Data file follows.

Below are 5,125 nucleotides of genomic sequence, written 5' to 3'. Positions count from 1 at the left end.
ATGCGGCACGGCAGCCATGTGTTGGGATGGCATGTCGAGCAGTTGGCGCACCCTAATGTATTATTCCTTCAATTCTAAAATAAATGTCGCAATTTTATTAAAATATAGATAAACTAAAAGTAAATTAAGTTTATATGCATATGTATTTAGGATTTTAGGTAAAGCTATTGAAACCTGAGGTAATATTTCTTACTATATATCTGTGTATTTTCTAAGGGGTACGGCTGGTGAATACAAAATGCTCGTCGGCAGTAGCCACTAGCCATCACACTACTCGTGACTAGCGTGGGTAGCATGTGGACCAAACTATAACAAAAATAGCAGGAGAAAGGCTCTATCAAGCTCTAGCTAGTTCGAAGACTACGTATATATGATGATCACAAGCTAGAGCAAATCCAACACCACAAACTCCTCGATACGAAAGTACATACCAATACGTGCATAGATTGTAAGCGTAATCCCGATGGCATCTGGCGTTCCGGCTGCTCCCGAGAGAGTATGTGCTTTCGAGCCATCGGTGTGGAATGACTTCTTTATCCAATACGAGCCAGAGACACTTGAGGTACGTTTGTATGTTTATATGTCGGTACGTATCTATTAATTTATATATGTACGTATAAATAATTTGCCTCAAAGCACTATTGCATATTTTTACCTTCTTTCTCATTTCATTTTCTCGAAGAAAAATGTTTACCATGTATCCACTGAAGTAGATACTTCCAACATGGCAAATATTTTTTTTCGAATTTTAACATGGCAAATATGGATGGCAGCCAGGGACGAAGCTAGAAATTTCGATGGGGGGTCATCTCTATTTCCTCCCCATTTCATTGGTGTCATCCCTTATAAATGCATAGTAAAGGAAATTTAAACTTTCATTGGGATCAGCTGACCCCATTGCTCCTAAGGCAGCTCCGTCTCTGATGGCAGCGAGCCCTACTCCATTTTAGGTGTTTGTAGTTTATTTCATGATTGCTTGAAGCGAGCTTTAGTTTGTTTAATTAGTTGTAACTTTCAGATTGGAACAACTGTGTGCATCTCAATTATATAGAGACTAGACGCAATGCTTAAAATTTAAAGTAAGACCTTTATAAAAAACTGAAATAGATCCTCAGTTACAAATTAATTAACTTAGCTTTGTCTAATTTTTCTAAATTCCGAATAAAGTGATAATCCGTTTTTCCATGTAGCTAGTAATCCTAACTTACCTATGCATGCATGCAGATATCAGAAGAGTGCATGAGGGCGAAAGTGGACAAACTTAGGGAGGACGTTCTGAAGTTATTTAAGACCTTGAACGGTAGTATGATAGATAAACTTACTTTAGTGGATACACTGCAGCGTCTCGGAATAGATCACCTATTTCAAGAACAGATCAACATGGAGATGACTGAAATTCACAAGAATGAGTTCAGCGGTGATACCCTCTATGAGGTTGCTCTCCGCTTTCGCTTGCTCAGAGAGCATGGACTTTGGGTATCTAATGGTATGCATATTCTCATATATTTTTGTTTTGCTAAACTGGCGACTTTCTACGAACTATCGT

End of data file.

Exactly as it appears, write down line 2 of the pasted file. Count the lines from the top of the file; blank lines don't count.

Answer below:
ATGCGGCACGGCAGCCATGTGTTGGGATGGCATGTCGAGCAGTTGGCGCACCCTAATGTATTATTCCTTCAATTCTAAAATAAATGTCGCAATTTTATTAAAATATAGATAAACTAAAAGTAAATTAAGTTTATATGCATATGTATTTAGGATTTTAGGTAAAGCTATTGAAACCTGAGGTAATATTTCTTACTATATATCTGTGTATTTTCTAAGGGGTACGGCTGGTGAATACAAAATGCTCGTCGGCAGTAGCCACTAGCCATCACACTACTCGTGACTAGCGTGGGTAGCATGTGGACCAAACTATAACAAAAATAGCAGGAGAAAGGCTCTATCAAGCTCTAGCTAGTTCGAAGACTACGTATATATGATGATCACAAGCTAGAGCAAATCCAACACCACAAACTCCTCGATACGAAAGTACATACCAATACGTGCATAGATTGTAAGCGTAATCCCGATGGCATCTGGCGTTCCGGCTGCTCCCGAGAGAGTATGTGCTTTCGAGCCATCGGTGTGGAATGACTTCTTTATCCAATACGAGCCAGAGACACTTGAGGTACGTTTGTATGTTTATATGTCGGTACGTATCTATTAATTTATATATGTACGTATAAATAATTTGCCTCAAAGCACTATTGCATATTTTTACCTTCTTTCTCATTTCATTTTCTCGAAGAAAAATGTTTACCATGTATCCACTGAAGTAGATACTTCCAACATGGCAAATATTTTTTTTCGAATTTTAACATGGCAAATATGGATGGCAGCCAGGGACGAAGCTAGAAATTTCGATGGGGGGTCATCTCTATTTCCTCCCCATTTCATTGGTGTCATCCCTTATAAATGCATAGTAAAGGAAATTTAAACTTTCATTGGGATCAGCTGACCCCATTGCTCCTAAGGCAGCTCCGTCTCTGATGGCAGCGAGCCCTACTCCATTTTAGGTGTTTGTAGTTTATTTCATGATTGCTTGAAGCGAGCTTTAGTTTGTTTAATTAGTTGTAACTTTCAGATTGGAACAACTGTGTGCATCTCAATTATATAGAGACTAGACGCAATGCTTAAAATTTAAAGTAAGACCTTTATAAAAAACTGAAATAGATCCTCAGTTACAAATTAATTAACTTAGCTTTGTCTAATTTTTCTAAATTCCGAATAAAGTGATAATCCGTTTTTCCATGTAGCTAGTAATCCTAACTTACCTATGCATGCATGCAGATATCAGAAGAGTGCATGAGGGCGAAAGTGGACAAACTTAGGGAGGACGTTCTGAAGTTATTTAAGACCTTGAACGGTAGTATGATAGATAAACTTACTTTAGTGGATACACTGCAGCGTCTCGGAATAGATCACCTATTTCAAGAACAGATCAACATGGAGATGACTGAAATTCACAAGAATGAGTTCAGCGGTGATACCCTCTATGAGGTTGCTCTCCGCTTTCGCTTGCTCAGAGAGCATGGACTTTGGGTATCTAATGGTATGCATATTCTCATATATTTTTGTTTTGCTAAACTGGCGACTTTCTACGAACTATCGT